A Living Gold Rush Town that will transport you back in time.
Step into Columbia State Historic Park at the NW corner of Washington and Broadway Streets and you will know what life was like in the 1850’s. There is an old style saloon and the Quartz Mountain Stage Coach offers historic guided trail rides. Parrott’s Blacksmith demonstrates horseshoeing, wagon wheel repair, pick and tool sharpening, for scheduled groups.
It is so authentic that the area has been used for many movies over the decades. During Gold Rush Days, (2nd Saturday of each month) volunteers in period costumes staff a variety of venues, including the bowling alley, the Wells Fargo office, the old schoolhouse and replica dry goods stores. Kids can play in the blocked off street with wooden sticks and rings, learning some of the games played during the Gold Rush.
Demonstrations of historic methods for rope making, weaving, and candle dipping are performed and the sale of various arts and crafts highlight many events in Columbia. Memorial Day through Labor Day is peak season when the weather is very nice, but occasionally rain or the cold (it rarely snows) limit activities the other months of the year.
Columbia hosts several holiday events rain or shine, keep an eye on the calendar section for more information or check the annual events page.
History of Columbia
Columbia became a town of 4,000 to 5,000 in the 1850s, following the discovery of gold here by the Hildreth party March 27, 1850. Gold shipments from this small area were estimated to total $87 million at 1860’s prices. At an elevation of 2,143 (perhaps a few feet lower than before gold miners dug into the ground) there are no natural lakes or rivers in the immediate area. The seasonal ponds and gullys and expensive city water slowed the progress of gold miners.
It took 7 years to bring cheaper water to the area. Because of the limited water supply, fire was a big threat. Twice, in 1854 and 1857, many of the town’s buildings were destroyed. Columbia declined rapidly after the second fire in 1858. The population dipped to around 500 and the old buildings were abandoned but it never became a ghost town.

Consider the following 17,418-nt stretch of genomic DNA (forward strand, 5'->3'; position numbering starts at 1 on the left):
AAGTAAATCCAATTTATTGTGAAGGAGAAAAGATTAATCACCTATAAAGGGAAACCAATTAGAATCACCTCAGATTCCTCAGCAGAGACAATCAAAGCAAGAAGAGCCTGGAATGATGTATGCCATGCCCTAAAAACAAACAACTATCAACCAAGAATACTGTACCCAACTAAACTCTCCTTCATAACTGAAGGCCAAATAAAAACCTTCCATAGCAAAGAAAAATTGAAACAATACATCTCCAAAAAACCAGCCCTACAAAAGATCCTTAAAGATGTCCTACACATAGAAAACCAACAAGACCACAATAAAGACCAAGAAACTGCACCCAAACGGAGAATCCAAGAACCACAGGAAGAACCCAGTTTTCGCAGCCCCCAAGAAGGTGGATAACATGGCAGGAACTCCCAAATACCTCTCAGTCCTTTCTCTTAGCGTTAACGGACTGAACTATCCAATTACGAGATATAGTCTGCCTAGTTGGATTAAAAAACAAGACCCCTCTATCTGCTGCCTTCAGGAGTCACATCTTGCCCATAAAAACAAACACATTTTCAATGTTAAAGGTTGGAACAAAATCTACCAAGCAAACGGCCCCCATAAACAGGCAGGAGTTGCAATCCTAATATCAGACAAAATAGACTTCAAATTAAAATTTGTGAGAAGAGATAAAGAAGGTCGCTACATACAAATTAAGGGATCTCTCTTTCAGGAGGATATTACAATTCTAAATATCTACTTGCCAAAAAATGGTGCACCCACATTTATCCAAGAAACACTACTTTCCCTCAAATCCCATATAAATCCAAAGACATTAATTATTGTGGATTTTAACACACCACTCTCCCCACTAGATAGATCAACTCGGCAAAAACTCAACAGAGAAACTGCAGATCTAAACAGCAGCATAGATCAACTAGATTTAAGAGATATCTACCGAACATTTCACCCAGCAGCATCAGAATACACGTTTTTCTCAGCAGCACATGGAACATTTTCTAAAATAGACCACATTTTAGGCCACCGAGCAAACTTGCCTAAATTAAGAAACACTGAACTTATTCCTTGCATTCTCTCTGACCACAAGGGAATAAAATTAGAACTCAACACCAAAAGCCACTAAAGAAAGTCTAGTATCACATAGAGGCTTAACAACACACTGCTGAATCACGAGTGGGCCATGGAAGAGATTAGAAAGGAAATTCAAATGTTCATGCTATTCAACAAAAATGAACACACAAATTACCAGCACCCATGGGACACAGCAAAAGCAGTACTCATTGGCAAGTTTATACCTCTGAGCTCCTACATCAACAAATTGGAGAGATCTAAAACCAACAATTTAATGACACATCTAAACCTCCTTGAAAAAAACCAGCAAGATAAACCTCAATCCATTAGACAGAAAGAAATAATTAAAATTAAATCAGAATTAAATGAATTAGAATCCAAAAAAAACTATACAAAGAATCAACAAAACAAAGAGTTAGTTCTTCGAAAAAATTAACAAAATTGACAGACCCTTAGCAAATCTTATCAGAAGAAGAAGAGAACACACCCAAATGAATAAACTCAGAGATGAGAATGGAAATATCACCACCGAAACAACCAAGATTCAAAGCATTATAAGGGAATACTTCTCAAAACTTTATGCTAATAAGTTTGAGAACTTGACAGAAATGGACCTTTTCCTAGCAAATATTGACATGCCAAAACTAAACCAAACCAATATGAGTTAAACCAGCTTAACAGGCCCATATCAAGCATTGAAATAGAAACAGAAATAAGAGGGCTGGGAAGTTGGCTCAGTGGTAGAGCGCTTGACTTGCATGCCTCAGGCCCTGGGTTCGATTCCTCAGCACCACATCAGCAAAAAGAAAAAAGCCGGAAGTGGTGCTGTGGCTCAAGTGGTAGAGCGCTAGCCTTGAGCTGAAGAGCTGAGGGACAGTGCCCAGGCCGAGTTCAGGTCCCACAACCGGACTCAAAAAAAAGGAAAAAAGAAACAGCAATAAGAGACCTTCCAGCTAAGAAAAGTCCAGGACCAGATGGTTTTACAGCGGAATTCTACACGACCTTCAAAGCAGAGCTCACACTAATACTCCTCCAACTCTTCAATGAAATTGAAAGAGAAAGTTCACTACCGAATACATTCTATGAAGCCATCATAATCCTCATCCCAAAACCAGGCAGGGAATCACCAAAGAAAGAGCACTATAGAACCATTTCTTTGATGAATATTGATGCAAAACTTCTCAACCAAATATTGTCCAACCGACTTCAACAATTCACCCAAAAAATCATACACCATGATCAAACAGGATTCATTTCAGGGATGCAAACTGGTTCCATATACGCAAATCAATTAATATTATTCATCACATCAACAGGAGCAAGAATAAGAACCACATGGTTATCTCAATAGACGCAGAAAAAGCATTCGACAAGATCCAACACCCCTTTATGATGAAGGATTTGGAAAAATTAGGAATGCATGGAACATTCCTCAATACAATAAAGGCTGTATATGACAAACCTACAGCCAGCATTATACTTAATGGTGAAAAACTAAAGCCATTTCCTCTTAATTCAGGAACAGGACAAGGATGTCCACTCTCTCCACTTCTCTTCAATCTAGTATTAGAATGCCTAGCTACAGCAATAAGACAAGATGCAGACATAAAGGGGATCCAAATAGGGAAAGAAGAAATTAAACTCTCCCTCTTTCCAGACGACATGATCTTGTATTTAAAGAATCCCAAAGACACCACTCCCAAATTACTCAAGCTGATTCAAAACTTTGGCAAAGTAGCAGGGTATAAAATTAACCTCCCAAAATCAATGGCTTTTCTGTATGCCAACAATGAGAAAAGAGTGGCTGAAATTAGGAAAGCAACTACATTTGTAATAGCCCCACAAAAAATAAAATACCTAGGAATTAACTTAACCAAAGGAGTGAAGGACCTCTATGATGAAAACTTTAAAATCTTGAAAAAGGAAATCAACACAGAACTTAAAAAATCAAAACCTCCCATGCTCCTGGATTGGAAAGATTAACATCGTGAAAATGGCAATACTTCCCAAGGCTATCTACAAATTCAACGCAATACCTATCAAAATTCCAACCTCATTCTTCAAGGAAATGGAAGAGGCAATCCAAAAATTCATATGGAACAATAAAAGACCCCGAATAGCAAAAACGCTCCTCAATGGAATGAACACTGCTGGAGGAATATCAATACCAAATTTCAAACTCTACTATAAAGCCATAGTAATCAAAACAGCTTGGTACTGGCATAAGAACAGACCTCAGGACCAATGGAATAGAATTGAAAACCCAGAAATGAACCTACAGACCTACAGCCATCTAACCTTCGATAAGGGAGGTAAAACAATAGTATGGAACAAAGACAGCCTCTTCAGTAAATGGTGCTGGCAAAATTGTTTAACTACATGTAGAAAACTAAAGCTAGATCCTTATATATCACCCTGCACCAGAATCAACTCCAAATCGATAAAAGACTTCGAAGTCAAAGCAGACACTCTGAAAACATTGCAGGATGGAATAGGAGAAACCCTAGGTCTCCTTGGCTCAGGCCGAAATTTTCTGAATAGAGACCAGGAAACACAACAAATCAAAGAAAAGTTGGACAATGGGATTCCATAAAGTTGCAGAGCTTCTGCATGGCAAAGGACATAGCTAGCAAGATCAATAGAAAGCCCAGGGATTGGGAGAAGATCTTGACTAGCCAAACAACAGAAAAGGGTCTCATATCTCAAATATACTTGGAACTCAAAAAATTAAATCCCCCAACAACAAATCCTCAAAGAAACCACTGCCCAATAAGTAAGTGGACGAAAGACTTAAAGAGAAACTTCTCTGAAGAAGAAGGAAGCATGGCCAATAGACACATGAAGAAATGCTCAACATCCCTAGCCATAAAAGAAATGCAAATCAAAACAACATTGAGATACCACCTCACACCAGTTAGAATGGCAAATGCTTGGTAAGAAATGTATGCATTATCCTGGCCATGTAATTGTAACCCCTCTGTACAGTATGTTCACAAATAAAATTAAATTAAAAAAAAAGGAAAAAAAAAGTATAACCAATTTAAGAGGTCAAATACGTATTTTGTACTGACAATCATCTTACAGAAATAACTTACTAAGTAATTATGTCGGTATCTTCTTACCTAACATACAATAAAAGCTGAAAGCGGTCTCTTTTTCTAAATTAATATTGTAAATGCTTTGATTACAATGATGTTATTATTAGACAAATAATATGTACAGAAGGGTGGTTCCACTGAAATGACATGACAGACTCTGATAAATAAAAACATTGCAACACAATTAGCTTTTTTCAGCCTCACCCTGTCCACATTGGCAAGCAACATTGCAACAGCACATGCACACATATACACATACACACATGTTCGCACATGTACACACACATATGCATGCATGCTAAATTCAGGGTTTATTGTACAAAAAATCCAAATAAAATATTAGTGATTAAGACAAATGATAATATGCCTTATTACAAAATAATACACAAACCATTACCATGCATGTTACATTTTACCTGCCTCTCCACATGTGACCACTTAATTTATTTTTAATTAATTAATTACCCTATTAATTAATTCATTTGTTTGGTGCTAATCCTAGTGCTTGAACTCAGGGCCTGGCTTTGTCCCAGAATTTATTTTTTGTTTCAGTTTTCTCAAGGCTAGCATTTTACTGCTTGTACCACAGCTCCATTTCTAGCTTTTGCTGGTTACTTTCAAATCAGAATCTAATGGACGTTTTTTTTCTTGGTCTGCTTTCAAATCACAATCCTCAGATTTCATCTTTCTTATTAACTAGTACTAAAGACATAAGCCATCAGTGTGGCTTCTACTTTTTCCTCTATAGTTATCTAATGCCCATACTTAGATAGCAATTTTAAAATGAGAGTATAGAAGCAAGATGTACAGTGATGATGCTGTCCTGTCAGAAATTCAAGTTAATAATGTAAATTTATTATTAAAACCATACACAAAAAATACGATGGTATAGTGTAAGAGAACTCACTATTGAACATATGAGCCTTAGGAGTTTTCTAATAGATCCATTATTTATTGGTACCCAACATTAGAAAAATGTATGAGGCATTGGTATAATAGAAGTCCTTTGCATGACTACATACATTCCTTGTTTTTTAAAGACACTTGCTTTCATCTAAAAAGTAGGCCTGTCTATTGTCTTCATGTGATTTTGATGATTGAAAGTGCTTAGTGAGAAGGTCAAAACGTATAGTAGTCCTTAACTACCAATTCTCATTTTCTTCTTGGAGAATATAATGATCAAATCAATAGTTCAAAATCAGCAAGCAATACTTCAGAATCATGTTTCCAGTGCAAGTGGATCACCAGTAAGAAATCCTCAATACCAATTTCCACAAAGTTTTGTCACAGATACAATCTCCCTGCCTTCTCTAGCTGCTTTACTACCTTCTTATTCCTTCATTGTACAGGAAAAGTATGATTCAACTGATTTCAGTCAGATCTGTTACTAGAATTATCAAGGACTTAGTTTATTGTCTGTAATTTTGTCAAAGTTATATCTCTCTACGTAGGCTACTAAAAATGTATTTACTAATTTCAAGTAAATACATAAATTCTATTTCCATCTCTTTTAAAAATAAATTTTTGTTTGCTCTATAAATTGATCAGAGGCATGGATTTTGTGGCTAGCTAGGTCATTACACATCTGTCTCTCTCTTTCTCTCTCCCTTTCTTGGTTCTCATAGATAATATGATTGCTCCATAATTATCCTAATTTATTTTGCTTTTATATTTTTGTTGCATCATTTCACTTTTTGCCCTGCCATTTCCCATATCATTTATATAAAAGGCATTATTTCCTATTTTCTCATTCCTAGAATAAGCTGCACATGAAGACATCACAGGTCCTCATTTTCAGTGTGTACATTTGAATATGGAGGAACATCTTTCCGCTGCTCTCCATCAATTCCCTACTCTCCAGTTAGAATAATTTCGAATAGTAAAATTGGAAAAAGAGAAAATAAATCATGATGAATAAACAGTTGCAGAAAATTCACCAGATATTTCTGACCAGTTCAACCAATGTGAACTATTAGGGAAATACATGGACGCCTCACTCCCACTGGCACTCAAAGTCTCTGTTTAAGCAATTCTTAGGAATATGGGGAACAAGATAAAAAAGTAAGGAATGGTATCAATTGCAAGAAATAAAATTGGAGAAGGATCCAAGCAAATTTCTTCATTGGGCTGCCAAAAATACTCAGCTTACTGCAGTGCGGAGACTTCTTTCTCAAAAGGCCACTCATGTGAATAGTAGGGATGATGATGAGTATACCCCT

State Legislature finally recognized the opportunity to preserve a typical Gold Rush town as an example of one of the most colorful eras in American history, in 1945 and created Columbia State Historic Park. You will also find the brand new Columbia Elementary School modern restaurants and bistros, and one of two theatres run by the award-winning Sierra Repertory Theatre. The theatre shows are at the 120 year-old Fallon House. Visit the Live Theatre section in the entertainment section.
Try your hand at old fashioned bowling! True this is not a bowling alley in the classic sense but it is a memorable activity that kids absolutely love. A small wooden ball, pins that are set up by hand by whom ever is brave enough to stand at that end and a chalk board for keeping score. This is what bowling was like in the old west! Usually open during Columbia State Historic Park annual events.